Early in its lifespan, my Mt. Rushmore series asked which four great songs prominently featured in a film you would enshrine on your mountain. I'm re-visiting this concept only because the one comment I got back in April 2013 - which I recently had cause to re-read - reminded me that there is much more to explore here. Construction specifications:
* No great songs featured in any musical, please. Movies like Singing in the Rain, West Side Story, and The Sound of Music simply have too many great songs.
* No great songs from films that are "about" music in any significant fashion, including musical biopics. Much as I loved The Commitments, The Fabulous Baker Boys, & Ray, using great songs from those kinds of movies is just too easy. I myself cheated this way back in 2013 when I picked Michelle Pfeiffer's steamy rendition of Making Whoopee (from the second film above) as one of my four.
* No film performances of great songs by an accomplished singer, no matter the subject matter of the movie. Again, I took the easy route back in 2013 enshrining Whitney Houston and Meryl Streep from The Preacher's Wife & Postcards from the Edge, respectively.
What's left you ask? Oh, there are so many. I'll start with my impeccable four - including one repeat from my Mt. Rushmore #10 - and then it's your turn. Remember: Great song that cannot be separated from the film in which it was featured, even if the film was less than great. Although my monument is alphabetical by song title, order yours however you like.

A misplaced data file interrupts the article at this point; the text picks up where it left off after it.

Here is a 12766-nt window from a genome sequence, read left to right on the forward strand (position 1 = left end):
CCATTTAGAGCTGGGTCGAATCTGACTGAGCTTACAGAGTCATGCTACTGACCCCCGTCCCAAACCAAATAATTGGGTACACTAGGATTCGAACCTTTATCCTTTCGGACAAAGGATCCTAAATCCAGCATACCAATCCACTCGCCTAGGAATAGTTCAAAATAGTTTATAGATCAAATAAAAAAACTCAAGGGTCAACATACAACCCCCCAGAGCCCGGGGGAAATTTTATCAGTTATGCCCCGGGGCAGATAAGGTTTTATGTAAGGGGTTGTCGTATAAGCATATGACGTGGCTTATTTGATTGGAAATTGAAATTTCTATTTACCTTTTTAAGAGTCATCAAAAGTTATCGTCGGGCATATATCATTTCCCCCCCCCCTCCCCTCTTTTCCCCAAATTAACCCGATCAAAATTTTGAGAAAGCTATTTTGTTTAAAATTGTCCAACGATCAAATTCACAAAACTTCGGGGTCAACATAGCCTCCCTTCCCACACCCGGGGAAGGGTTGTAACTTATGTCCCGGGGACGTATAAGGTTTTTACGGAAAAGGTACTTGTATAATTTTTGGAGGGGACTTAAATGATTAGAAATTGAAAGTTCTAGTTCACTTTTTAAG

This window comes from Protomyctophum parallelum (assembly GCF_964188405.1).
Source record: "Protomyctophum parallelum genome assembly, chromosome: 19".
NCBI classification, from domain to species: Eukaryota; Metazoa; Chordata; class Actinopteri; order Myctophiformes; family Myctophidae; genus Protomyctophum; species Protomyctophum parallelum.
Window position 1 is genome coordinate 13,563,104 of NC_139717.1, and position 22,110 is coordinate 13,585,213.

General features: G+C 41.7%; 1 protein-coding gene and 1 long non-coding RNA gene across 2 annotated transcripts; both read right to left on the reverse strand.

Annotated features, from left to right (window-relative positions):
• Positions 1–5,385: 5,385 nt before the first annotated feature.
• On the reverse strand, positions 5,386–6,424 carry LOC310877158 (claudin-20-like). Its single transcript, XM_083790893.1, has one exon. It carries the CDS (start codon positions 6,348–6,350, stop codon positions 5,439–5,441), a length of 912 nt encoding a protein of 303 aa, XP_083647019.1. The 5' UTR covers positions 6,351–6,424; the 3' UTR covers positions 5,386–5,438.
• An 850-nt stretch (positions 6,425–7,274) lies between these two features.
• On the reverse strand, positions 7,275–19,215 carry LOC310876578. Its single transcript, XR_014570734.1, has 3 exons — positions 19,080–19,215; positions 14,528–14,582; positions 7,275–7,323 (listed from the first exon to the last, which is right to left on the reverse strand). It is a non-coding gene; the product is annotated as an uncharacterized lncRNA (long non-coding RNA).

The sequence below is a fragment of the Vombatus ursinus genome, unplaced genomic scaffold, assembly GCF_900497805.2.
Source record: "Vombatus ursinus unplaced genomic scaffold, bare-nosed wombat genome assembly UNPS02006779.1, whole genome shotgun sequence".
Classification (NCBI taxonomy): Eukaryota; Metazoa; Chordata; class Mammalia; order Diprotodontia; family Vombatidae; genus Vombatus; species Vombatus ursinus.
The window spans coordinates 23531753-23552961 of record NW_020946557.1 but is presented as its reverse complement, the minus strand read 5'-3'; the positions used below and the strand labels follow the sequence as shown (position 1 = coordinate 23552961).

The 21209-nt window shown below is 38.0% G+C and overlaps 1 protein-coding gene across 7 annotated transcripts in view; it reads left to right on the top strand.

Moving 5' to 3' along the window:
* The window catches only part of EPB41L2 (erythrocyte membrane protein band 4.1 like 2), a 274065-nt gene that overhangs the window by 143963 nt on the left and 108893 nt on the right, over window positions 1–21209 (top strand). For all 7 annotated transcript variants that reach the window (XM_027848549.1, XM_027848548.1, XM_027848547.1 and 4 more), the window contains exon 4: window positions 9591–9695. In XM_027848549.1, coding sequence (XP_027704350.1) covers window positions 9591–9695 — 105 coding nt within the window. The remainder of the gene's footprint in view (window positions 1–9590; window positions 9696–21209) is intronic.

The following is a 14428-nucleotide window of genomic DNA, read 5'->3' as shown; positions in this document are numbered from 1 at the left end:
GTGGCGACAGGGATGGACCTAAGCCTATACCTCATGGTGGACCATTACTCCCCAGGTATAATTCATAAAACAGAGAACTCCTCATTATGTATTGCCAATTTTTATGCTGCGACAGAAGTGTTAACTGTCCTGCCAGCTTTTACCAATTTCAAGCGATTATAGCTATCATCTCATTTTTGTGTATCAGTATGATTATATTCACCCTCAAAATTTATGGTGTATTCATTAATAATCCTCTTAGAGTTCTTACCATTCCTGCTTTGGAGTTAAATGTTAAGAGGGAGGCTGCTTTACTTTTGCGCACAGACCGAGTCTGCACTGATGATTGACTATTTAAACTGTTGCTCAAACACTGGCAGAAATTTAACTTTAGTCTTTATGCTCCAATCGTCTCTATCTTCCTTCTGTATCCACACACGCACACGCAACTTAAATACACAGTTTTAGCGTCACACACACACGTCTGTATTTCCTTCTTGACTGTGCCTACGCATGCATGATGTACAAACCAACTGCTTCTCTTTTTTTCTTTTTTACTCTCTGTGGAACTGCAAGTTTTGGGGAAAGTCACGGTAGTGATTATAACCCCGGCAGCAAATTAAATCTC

1.) Chain Of Fools from a little seen 1996 movie where John Travolta, playing a dissolute angel named Michael, dances (surprise!) in a bar. Wisely, Director Nora Ephron used Aretha Franklin's original version of the tune, without doubt the greatest one chord song ever written.
2.) Rhapsody in Blue played during the opening shot of Manhattan. one of Woody Allen's earliest and best films. Say what you will about Woody; I won't disagree. But he has impeccable - albeit highly conservative - musical tastes.
3.) Twist and Shout played during a closing scene in Ferris Bueller's Day Off. No doubt I'm showing my white Baby Boomer bias by saying I'm glad Ferris lip synced the Beatles version of this Isely Brothers tune while atop that float.
4.) Unchained Melody from the cheesy but wildly popular Ghost. Much as most of the film makes me cringe, I cannot deny that choosing this undeniably great song is now inextricably linked to the film and its over-the-top romantic story. Who can argue with Bobby Hatfield's magnificent tenor being introduced to a new generation of music lovers, silly movie aside?